DERNA, Libya — Libyan authorities evacuated residents from an inundated city Friday and limited access to it, as searchers dug through mud and hollowed-out buildings for 10,000 people missing and feared dead in flooding that has already killed more than 11,000.
Authorities warned that disease and explosives shifted by the waters could claim yet more lives.
Two dams collapsed in exceptionally heavy rains from Mediterranean storm Daniel early Monday, sending a wall of water several meters (feet) high gushing down a valley that cuts through the city of Derna.
The unusual flooding and Libya’s political chaos contributed to the enormous toll. The oil-rich state has been split since 2014 between rival governments in the east and west backed by various militia forces and international patrons.
The disaster has brought rare unity, as government agencies across Libya’s divide rushed to help the affected areas. But relief efforts have been slowed by the destruction after several bridges that connect the city were destroyed.
Heaps of twisted metal and flooded cars littered Derna’s streets, which are caked in a tan mud. Teams have buried bodies in mass graves outside the city and in nearby towns, Eastern Libya’s health minister, Othman Abduljaleel, said.
But officials worried that thousands more were yet to be found.
Bodies “are littering the streets, washing back up on shore and buried under collapsed buildings and debris,” said Bilal Sablouh, regional forensics manager for Africa at the International Committee of the Red Cross.
“In just two hours, one of my colleagues counted over 200 bodies on the beach near Derna,” he said.
Divers are also combing the coastal waters off of the city.
Adel Ayad, a survivor of the flood, recalled watching as the waters rose to the fourth floor of his building.
“The waves swept people away from the tops of buildings, and we could see people carried by floodwater,” among them his neighbors, he said.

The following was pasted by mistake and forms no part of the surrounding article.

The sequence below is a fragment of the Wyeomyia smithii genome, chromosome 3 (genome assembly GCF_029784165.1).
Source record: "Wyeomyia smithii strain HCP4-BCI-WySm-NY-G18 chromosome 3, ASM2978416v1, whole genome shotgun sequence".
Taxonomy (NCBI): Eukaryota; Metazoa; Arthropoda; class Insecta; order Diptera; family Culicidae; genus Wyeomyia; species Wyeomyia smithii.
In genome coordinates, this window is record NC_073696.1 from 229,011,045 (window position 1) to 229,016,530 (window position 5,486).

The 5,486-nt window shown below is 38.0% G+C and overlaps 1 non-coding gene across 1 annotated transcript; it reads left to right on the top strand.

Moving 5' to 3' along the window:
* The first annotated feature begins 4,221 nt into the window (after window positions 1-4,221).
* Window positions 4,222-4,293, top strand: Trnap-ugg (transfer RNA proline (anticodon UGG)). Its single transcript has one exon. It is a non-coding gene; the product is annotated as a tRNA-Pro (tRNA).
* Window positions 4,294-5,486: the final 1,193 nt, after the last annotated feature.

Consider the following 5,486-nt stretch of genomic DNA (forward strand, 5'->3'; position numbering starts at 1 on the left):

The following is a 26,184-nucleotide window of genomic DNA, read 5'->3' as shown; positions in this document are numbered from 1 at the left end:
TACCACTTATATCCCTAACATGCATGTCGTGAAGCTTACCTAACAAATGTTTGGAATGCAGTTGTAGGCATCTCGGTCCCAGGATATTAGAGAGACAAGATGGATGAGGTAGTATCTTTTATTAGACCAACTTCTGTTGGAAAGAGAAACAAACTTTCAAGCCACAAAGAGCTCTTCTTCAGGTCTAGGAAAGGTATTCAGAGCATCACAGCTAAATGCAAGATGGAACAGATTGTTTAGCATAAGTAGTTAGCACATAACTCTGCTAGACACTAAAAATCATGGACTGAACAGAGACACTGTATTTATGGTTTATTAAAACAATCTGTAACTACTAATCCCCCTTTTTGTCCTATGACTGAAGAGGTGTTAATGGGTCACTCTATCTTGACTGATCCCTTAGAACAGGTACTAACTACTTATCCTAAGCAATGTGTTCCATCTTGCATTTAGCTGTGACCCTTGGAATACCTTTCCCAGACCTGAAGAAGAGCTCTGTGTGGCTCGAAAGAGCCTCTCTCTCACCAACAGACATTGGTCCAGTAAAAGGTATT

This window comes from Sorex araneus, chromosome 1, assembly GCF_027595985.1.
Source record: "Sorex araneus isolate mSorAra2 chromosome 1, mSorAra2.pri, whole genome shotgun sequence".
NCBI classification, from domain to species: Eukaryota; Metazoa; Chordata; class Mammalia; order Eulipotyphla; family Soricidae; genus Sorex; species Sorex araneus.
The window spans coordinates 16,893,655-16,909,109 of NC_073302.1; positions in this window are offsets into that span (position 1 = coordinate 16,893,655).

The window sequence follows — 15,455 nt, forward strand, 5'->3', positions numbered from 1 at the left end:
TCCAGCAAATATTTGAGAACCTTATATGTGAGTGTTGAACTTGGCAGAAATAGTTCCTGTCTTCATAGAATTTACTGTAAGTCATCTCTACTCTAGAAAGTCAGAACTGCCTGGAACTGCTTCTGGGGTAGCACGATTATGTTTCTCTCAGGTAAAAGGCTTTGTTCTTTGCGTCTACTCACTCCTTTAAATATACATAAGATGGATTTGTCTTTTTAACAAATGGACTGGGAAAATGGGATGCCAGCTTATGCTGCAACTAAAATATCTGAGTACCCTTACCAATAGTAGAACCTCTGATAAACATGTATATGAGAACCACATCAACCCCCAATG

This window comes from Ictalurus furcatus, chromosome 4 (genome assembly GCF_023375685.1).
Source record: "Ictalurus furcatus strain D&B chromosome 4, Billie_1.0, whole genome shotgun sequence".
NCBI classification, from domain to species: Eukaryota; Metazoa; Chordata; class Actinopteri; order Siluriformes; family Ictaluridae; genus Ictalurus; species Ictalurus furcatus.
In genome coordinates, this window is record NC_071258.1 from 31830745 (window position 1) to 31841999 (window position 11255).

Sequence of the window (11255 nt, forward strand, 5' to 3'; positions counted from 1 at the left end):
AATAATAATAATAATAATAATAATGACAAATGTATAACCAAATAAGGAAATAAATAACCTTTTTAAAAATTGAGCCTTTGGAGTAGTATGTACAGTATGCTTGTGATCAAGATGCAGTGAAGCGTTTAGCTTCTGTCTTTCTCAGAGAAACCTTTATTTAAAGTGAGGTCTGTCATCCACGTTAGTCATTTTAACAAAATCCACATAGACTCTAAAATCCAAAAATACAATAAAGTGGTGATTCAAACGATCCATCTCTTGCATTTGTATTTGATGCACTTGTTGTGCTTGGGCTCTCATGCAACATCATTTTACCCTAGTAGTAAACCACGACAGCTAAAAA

To allow emergency crews to do their work, residents would be evacuated from Derna and only search-and-rescue teams would be allowed to enter, Salam al-Fergany, director general of the Ambulance and Emergency Service in eastern Libya, announced late Thursday.
Health officials warned that standing water opened the door to disease — but said there was no need to rush burials or put the dead in mass graves, as bodies usually do not pose a risk in such cases.
“You’ve got a lot of standing water. It doesn’t mean the dead bodies pose a risk, but it does mean that the water itself is contaminated by everything,” Dr. Margaret Harris, spokeswoman for the World Health Organization, told reporters in Geneva. “So you really have to focus on ensuring that people have have access to safe water.”
Imene Trabelsi, a spokesperson for the International Committee of the Red Cross, warned that another danger lurked in the mud: landmines and other explosive remnants left behind by the country’s protracted conflict.
There are leftover explosives in Libya dating back to World War II, but most are from the civil conflict that began in 2011. Between 2011 and 2021, some 3,457 people were killed and wounded by landmines and explosive weapon remnants in Libya, according to the international Landmine and Cluster Munition Monitor.
Even before the flooding, Trabelsi said the ability to detect and demine areas was limited. After the floods, she said, explosive devices may have been swept to “new, undetected areas" where they could pose an immediate threat to search teams and a longer-term threat to civilians.
The Libyan Red Crescent said as of Thursday that 11,300 people in Derna had died and another 10,100 were reported missing — though there was little hope many would be found alive. The storm also killed about 170 people elsewhere in the country.
Libyan media reported that dozens of Sudanese migrants were killed in the disaster. The country has become a major transit point for Middle Eastern and African migrants fleeing conflict and poverty to seek a better life in Europe.
Flooding often happens in Libya during the rainy season, but rarely with this much destruction. Scientists said the storm bore some of the hallmarks of climate change, and extremely warm sea water could have given the storm more energy and allowed it to move more slowly.
Officials have said that Libya's political chaos also contributed to the loss of life, and Khalifa Othman said he blamed authorities for the extent of the disaster.
“My son, a doctor who graduated this year, my nephew and all his family, my grandchild, my daughter and her husband are all missing, and we are still searching for them,” said the Derna resident. “All the people are upset and angry — there was no preparedness.”
Associated Press journalists Samy Magdy in Cairo, Jack Jeffery in London, Jamey Keaten in Geneva and Abby Sewell in Beirut contributed to this report.